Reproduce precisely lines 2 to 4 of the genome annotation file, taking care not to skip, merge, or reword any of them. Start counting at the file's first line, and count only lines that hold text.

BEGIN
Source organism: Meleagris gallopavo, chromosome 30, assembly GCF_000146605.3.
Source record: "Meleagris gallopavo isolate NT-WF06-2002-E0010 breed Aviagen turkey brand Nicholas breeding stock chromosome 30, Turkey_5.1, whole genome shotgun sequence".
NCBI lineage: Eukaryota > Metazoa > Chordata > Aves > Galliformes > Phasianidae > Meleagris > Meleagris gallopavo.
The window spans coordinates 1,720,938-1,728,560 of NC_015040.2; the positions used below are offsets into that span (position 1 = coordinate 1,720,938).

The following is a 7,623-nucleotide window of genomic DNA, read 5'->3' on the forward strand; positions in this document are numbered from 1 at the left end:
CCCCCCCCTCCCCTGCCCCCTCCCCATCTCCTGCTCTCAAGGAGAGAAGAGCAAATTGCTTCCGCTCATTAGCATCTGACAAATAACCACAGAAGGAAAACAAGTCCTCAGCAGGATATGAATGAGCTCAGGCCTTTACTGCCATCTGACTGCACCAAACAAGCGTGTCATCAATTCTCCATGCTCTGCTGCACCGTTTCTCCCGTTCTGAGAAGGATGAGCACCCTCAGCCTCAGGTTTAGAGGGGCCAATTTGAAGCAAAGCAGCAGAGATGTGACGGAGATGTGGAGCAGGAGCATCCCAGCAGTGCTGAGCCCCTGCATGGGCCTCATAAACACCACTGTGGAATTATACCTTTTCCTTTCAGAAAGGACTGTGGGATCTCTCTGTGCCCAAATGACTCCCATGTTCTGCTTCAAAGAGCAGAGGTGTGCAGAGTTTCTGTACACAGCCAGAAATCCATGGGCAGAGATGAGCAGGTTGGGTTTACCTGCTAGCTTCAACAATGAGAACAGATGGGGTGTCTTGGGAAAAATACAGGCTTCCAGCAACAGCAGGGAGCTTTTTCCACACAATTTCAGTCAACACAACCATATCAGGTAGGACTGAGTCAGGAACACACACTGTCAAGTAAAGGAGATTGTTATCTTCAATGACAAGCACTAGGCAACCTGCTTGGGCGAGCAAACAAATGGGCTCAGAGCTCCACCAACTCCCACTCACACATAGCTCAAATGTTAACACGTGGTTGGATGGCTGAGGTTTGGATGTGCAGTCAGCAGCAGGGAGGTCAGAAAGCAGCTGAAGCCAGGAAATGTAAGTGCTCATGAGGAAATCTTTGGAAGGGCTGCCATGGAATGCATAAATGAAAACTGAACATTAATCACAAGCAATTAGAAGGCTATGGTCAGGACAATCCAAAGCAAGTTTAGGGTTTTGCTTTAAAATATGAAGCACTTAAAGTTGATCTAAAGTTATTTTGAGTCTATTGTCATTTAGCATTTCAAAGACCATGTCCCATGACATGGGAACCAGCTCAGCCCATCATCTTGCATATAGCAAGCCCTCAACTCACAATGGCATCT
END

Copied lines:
Source record: "Meleagris gallopavo isolate NT-WF06-2002-E0010 breed Aviagen turkey brand Nicholas breeding stock chromosome 30, Turkey_5.1, whole genome shotgun sequence".
NCBI lineage: Eukaryota > Metazoa > Chordata > Aves > Galliformes > Phasianidae > Meleagris > Meleagris gallopavo.
The window spans coordinates 1,720,938-1,728,560 of NC_015040.2; the positions used below are offsets into that span (position 1 = coordinate 1,720,938).